Almost every Steven Spielberg movie has its antecedent in a TV show, a movie serial or a comic book. The one he feels Raiders is closest to is Blackhawk – the DC comic (and 1952 Sam Katzman serial) about a valiant Polish fighter pilot bent on avenging his fallen comrades by destroying Nazis. It’s always been one of the most rat-a-tat comic books around: any frame of a given story might contain the following sound effects: “KRAK KPOW ZING BUDDA BUDDA CLICK CLICK . . . .” Spielberg’s own repartee is as rapid-fire as Blackhawk’s bullets. And so was the pace he set for Raiders of the Lost Ark.
You’ve described making ‘1941’ as an agony at times. How was ‘Raiders’?
I’ve been getting tired of long, complicated production schedules. I look at the logs of my favorite films of the Thirties and Forties, and almost all of them were made in forty to sixty days, sixty-five or seventy days tops for a movie like Northwest Passage. Raiders was budgeted at eighty-five days, but my producer, Frank Marshall, and George Lucas both knew that I was secretly shooting for seventy-three. And I did come in twelve days early. It helped that George wanted what I’d call an “automat” film – “this is a movie I want to see, here’s five bucks, get it to pop out.”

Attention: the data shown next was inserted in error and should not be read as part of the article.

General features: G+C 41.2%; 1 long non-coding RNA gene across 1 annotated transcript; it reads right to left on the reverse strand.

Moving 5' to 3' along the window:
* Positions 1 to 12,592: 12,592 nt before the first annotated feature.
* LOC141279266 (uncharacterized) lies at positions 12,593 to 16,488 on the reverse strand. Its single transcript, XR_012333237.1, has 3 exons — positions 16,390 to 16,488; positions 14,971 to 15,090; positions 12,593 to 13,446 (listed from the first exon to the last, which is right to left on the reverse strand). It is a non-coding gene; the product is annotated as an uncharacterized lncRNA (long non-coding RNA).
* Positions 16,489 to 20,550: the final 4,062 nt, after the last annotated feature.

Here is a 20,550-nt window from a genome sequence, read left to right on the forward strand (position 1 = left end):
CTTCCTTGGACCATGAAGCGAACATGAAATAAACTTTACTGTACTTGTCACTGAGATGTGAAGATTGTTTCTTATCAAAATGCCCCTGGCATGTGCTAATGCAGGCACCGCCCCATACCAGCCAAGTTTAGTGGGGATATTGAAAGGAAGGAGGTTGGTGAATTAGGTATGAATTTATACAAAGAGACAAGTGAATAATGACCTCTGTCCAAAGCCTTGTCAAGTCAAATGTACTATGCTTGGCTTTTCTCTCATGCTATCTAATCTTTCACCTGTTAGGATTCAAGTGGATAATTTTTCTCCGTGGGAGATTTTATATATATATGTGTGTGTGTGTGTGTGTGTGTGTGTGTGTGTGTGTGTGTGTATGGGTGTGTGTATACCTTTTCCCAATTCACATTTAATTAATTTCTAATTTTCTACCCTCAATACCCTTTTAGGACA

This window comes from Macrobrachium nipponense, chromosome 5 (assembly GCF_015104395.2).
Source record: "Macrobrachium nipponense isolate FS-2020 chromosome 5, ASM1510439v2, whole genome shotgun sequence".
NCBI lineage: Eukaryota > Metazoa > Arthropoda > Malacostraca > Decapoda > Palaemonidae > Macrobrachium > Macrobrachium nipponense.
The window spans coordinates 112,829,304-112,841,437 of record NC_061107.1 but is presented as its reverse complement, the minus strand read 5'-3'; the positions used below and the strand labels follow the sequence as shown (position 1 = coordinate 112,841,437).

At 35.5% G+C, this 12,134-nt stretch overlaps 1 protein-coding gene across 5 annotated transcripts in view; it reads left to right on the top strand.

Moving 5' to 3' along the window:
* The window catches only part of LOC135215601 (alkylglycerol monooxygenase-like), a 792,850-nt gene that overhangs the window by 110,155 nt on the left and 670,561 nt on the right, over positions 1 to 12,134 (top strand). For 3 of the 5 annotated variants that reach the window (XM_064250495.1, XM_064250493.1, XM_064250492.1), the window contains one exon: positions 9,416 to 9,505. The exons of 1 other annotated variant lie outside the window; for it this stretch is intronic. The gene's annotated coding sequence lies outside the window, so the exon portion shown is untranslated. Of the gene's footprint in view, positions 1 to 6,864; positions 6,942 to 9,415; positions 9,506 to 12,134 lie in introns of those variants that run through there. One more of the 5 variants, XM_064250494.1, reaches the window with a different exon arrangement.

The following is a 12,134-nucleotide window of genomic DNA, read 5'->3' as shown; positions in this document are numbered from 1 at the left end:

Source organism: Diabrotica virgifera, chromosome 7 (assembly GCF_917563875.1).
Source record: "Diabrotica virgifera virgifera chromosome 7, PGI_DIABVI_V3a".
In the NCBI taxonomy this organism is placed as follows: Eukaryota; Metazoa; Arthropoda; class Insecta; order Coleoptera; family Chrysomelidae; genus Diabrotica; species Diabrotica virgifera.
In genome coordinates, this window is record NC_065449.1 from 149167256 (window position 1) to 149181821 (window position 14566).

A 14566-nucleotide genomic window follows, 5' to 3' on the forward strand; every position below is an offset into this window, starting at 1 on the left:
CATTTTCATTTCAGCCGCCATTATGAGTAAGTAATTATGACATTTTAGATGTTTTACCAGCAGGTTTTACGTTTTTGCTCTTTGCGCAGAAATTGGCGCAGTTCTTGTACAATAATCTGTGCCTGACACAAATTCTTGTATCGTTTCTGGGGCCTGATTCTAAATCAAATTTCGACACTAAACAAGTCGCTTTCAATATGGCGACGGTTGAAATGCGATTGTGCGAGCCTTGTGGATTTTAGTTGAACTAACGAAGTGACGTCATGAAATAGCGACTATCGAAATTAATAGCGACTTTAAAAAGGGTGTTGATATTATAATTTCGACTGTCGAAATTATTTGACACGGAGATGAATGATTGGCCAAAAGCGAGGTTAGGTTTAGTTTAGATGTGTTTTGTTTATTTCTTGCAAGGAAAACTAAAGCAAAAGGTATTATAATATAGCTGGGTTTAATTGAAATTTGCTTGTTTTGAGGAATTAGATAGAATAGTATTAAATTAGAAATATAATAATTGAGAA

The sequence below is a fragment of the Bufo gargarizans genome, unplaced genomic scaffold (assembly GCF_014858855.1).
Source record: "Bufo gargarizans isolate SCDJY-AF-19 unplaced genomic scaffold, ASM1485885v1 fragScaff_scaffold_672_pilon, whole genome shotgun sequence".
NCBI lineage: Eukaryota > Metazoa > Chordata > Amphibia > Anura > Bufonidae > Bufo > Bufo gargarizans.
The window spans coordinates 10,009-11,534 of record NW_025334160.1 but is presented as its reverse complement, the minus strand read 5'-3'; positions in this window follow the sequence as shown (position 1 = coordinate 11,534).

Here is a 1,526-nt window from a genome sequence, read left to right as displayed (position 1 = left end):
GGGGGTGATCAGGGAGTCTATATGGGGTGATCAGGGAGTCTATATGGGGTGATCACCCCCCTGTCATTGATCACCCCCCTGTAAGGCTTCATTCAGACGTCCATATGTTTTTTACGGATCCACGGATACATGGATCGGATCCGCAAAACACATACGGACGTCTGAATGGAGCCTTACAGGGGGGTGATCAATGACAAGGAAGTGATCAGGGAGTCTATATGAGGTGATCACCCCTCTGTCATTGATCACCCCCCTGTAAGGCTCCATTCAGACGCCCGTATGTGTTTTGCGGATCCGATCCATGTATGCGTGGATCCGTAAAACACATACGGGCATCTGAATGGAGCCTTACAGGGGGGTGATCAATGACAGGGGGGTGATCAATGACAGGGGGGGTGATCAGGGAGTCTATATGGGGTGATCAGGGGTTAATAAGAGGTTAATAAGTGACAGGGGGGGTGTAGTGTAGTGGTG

You sound a little detached about the movie.
Well, too much time seemed to elapse between when I agreed to do it and when I actually started. I wanted to move on to smaller, more personal projects. It’s no reflection on the quality of the work; that’s just where I was in my career and life. Now that I’m through, I’m glad I did it. Raiders was a film to clean out my system, blow the saliva out of my mouthpiece.
There were bets around town that you’d never finish. . . .
I knew the storyboards by heart, I shot a lot of coverage, I did a lot of cutting in my head, and for the first time, I used a second-unit director who worked from my storyboards and added some great things of his own. The crew wanted an A picture, I wanted a B-plus. I brought them down to my pulp eye level. There were two ways I could have made this movie: I could have done it as a neo-Brechtian film noir, with multiple shadows out of Carol Reed or Orson Welles, like The Third Man and Touch of Evil. But then I realized that what could be a turn-on for me could wreck a gravy-train movie. Why impose production values – visual noise? I just worked to tell the story. But I was happy making this movie, largely because of George Lucas and Harrison Ford. Both were full-time collaborators.